Admit it, you can’t! So, check out this awesome appetizer recipe that was on the menu at a “Girls Gone Grilling” cooking class I attended a couple years ago at the Texas Beef Council. I’ve personally made it and gobbled up these tasty tidbits as fast as a chicken on a June bug – err, a bovine on a blade of grass . . . . anyway, you’ll love it – so try it as an appetizer for your next get-together or serve several as a light and delightful dinner!


Beef Crostini with Balsamic Drizzle and Parmesan Crisps

  • 2 boneless beef top loin (strip) steaks (about 1-1/4 pounds)

    Healthy crostini appetizer also easy beef recipe.

    Beef Crostini with Balsamic Drizzle

  • 1/2 cup freshly grated Parmesan cheese
  • 1-1/2 teaspoons all-purpose flour
  • 12 slices thin white sandwich bread, crusts removed
  • 1-1/2 teaspoons coarse grind black pepper
  • salt
  • 4 ounces garlic-herb cheese spread, slightly softened
  • prepared balsamic syrup
  • 24 small arugula leaves

Heat oven to 350°F. Combine Parmesan cheese and flour in small bowl; toss to mix well. Spray baking sheet with nonstick cooking spray. Sprinkle Parmesan mixture evenly into 8-inch circle on baking sheet. Bake in center of 350°F oven 6 to 8 minutes or until melted and light brown. Cool 2 minutes on baking sheet, then remove to wire rack to cool completely. Break into 24 irregular-shaped pieces. Set aside.

Cut each bread slice diagonally in half. Place in single layer on baking sheet. Bake in 350°F oven about 6 minutes or until lightly toasted but not brown. Set aside.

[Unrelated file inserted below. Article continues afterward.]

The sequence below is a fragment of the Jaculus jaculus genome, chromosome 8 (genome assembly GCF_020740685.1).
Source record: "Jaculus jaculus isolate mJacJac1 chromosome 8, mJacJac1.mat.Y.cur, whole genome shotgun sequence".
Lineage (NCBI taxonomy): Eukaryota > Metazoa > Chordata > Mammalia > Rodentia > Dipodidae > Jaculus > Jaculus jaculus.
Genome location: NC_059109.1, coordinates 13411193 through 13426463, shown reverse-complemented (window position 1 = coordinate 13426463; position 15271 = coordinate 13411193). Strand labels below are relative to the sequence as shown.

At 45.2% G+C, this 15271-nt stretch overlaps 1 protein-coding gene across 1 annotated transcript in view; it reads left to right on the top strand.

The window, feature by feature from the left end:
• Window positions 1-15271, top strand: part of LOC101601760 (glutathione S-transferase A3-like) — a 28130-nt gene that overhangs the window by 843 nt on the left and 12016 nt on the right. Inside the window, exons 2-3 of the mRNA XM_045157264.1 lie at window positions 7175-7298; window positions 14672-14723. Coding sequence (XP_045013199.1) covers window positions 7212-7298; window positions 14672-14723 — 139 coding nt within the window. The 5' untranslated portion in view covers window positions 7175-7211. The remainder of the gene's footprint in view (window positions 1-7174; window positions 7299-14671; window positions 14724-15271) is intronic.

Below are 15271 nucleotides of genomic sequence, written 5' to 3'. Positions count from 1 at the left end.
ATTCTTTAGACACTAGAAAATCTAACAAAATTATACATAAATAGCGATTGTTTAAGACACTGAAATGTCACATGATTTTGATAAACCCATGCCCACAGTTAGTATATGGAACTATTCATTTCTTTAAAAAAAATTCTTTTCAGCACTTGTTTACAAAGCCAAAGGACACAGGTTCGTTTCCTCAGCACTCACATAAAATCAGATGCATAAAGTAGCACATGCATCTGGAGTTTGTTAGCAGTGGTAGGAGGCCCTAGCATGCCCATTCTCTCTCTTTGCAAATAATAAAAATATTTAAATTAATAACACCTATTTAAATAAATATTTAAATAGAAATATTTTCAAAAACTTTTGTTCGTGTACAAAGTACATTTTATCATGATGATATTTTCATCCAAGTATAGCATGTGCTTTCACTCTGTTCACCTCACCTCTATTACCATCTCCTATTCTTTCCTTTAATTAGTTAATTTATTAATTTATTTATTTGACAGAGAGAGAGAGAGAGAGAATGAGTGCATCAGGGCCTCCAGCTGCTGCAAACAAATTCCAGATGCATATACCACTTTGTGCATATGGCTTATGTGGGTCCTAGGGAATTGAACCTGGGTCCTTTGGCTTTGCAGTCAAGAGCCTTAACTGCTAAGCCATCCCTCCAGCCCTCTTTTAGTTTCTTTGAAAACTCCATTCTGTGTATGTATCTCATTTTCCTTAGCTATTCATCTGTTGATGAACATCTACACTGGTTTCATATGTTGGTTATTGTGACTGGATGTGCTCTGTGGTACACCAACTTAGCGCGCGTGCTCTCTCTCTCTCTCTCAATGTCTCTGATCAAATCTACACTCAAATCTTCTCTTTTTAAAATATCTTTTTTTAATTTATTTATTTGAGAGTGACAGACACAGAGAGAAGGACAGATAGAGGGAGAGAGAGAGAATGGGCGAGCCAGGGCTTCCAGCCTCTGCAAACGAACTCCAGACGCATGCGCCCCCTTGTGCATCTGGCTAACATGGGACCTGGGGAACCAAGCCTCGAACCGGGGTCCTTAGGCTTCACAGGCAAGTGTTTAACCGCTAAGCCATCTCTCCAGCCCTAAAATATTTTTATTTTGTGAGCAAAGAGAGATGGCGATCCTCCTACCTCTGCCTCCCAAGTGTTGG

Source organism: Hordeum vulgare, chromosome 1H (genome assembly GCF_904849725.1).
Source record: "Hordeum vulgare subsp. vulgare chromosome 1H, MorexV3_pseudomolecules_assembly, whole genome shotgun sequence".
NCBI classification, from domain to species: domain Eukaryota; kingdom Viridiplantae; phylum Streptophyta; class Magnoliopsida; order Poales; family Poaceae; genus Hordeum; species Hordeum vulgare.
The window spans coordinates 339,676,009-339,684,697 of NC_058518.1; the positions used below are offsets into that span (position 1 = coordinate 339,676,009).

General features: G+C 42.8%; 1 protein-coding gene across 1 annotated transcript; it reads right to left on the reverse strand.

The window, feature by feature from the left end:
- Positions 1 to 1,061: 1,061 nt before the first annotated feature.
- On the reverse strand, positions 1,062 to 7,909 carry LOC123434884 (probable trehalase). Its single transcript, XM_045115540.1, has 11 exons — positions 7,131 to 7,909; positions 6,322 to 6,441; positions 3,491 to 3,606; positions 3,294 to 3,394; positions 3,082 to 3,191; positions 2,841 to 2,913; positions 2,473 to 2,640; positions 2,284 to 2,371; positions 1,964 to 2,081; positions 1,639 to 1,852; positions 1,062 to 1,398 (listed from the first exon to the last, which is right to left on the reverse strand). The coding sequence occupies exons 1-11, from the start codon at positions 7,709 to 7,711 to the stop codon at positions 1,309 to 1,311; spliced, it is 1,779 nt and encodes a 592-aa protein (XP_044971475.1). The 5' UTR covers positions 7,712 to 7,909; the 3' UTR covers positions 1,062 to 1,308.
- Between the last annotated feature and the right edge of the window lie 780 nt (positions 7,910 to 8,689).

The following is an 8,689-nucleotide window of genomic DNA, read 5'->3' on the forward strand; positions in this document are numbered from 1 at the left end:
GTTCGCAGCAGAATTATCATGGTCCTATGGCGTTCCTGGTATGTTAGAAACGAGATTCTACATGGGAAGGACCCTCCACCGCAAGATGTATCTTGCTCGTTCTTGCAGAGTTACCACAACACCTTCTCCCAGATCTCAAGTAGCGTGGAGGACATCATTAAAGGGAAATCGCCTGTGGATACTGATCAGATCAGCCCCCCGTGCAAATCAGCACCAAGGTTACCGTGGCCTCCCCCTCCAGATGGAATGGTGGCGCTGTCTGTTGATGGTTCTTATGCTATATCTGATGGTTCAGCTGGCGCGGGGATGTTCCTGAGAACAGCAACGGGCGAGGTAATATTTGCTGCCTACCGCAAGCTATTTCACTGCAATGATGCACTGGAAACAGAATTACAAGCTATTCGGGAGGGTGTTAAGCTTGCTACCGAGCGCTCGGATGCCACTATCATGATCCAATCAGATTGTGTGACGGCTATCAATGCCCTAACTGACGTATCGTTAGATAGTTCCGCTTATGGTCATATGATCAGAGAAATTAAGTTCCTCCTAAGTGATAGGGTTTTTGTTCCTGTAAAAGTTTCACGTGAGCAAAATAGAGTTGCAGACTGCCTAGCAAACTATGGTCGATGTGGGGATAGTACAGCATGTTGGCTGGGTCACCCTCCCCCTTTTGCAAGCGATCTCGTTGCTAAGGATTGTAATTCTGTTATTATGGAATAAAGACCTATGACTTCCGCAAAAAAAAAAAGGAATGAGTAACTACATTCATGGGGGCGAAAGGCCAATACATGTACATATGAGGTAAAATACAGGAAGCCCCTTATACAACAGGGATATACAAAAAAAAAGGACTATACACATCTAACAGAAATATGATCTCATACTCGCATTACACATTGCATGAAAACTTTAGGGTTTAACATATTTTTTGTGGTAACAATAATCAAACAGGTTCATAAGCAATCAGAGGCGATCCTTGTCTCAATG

Press pepper evenly onto beef steaks. Heat large nonstick skillet over medium heat until hot. Place steaks in skillet; cook top loin steaks 12 to 15 minutes (tenderloin steaks 10 to 13 minutes) for medium rare to medium doneness, turning occasionally.  Carve steaks into thin slices; season with salt.

Meanwhile, spread 1 teaspoon cheese onto each bread piece; top with 2 to 3 steak slices. Drizzle balsamic syrup over beef; top with Parmesan crisp and arugula leaf.

Makes 24 individual appetizers.

Note: Balsamic syrup is available in the dressing aisle next to the vinegars in large supermarkets and specialty stores. Or, it can be prepared by combining 3/4 cup balsamic vinegar and 2 tablespoons molasses in medium saucepan; bring to boil. Reduce heat to medium-high; cook about 10 minutes or until mixture is reduced to 1/4 cup. Balsamic syrup may be stored in an airtight container in the refrigerator. 

Nutrition information per serving, using top loin steaks: 74 calories; 3 g fat (2 g saturated fat; 1 g monounsaturated fat); 17 mg cholesterol; 101 mg sodium; 4 g carbohydrate; 0.2 g fiber; 7 g protein; 1.7 mg niacin; 0.1 mg vitamin B6; 0.3 mcg vitamin B12; 0.6 mg iron; 7.3 mcg selenium; 1.1 mg zinc.